PROZAC: Suicide: Woman Set Herself on Fire: England

Paragraph nine reads:  “By this time she was also
taking Prozac
and diazepam and had been given
several referrals for alcohol treatment programmes.”

SSRI Stories
Note:  The Physicians Desk Reference states that antidepressants can cause a craving for alcohol and
alcohol abuse. Also, the liver cannot
metabolize the antidepressant and the alcohol simultaneously,  thus leading
to higher levels of both alcohol and the antidepressant in the human
body.

http://www.theargus.co.uk/news/4749233.Brighton_mum_who_set_herself_on_fire_was_depressed_after_redundancy__inquest_hears/

Brighton mum who set herself on fire was depressed after redundancy,
inquest hears

2:33pm Thursday 19th November 2009

A Brighton mother-of-two committed suicide by dousing herself in barbecue lighter
fluid and setting it alight after battling with a chronic alcohol problem and
depression since being made redundant, an inquest heard today.

Birgit Bartlett’s body was found by her daughter in the garden of her home in
Hollingbury Crescent on August 8.

An inquest at Brighton County Court
heard the 51-year-old died of suffocation after inhaling the flames which
enveloped her body.

Pathologist Mark Taylor, who carried out a
post-mortem examination, said she had an acute thermal injury to her windpipe
and believed she would have died “rapidly”.

Mr Taylor said she had low
levels of alcohol in her blood, equal to having consumed around four units, but
added that he found excess fat around her liver, “in keeping with her history of
chronic alcohol abuse,” although this did not contribute to her death.

Mrs Bartlett’s husband, Michael, said his wife began drinking heavily
when she was made redundant in 2007 and he and his adult son and daughter would
often find empty bottles of wine hidden around the house.

In 2008 she
stopped drinking when she became employed as an admin assistant, but took it up
again when she lost the job in February of this year.

This time her
alcohol abuse was worse, and she took to drinking a bottle of spirits a day. Mr
Bartlett said the family confiscated her credit cards and cheque book in a bid
to stop her.

By this time she was also taking Prozac and diazepam and
had been given several referrals for alcohol treatment programmes.

During a visit to her GP in March she denied thoughts of suicide but
admitted she had been feeling low, before she was admitted to hospital in May
after setting fire to her duvet cover while in bed.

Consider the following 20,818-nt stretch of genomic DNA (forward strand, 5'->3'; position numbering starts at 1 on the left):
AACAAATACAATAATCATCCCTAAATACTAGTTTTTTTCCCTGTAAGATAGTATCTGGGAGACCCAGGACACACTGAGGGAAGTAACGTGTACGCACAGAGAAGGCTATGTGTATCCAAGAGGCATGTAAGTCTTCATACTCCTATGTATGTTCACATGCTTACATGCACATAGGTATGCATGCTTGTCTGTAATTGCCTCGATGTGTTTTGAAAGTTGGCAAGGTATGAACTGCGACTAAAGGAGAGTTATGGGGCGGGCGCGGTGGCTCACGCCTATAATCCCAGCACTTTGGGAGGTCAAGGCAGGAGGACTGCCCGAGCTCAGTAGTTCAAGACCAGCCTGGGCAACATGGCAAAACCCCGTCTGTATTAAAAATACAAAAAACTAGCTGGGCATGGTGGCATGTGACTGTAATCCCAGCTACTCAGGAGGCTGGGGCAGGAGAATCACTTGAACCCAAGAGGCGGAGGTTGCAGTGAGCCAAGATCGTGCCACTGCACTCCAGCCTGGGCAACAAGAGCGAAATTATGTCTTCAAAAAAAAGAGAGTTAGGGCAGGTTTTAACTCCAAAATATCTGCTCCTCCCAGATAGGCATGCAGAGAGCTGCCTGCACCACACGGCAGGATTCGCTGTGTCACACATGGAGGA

She suffered third
degree burns to her thigh and lower back and was referred to the local community
mental health team.

The inquest heard that German-born Mrs Bartlett had
no previous psychiatric problems but her sister had committed suicide six years
ago.

Psychiatrist Graham Walton said he saw Mrs Bartlett three times in
July but said he felt “she didn’t want to engage” with him.

He said he
did not think she seemed suicidal but “she did admit there was endless
drinking”.

Mr Bartlett said his wife underwent a detoxification
programme to try to stop her from drinking and said she felt “ashamed” of her
condition.

“She was petrified that somebody she knew would see her going
in or out,” he added.

In the days leading up to her death she told him,
“I’ll never find another job” and “I’m no good”, the inquest heard.

On

the day she died Mr Bartlett said he noticed she was missing so thought she
might have gone for a walk and he searched her local haunts. He arrived back at
the house at around 1.30pm to find police, fire engines and ambulances outside.

Detective Sergeant Helen Paine of Sussex
Police
told the inquest that officers were satisfied that there were no
suspicious circumstances surrounding Mrs Bartlett’s death.

Summing up,
Dr Karen Henderson, assistant deputy coroner for Brighton and Hove, said the
inquest had found “little evidence that she seriously wished to stop drinking”.

She added: “She was also offered a lot of help from social services, her
GP, and from substance misuse services. It is quite clear she did not wish to
engage with these services.

“The manner of her death is truly terrible
but we have heard evidence that her death would have been mercifully brief and
mercifully painless.”

Recording a verdict of suicide, she added: “I know
that the family did everything they possibly could to help Birgit,” and offered
them her condolences.

Mr Bartlett declined to comment on the hearing.

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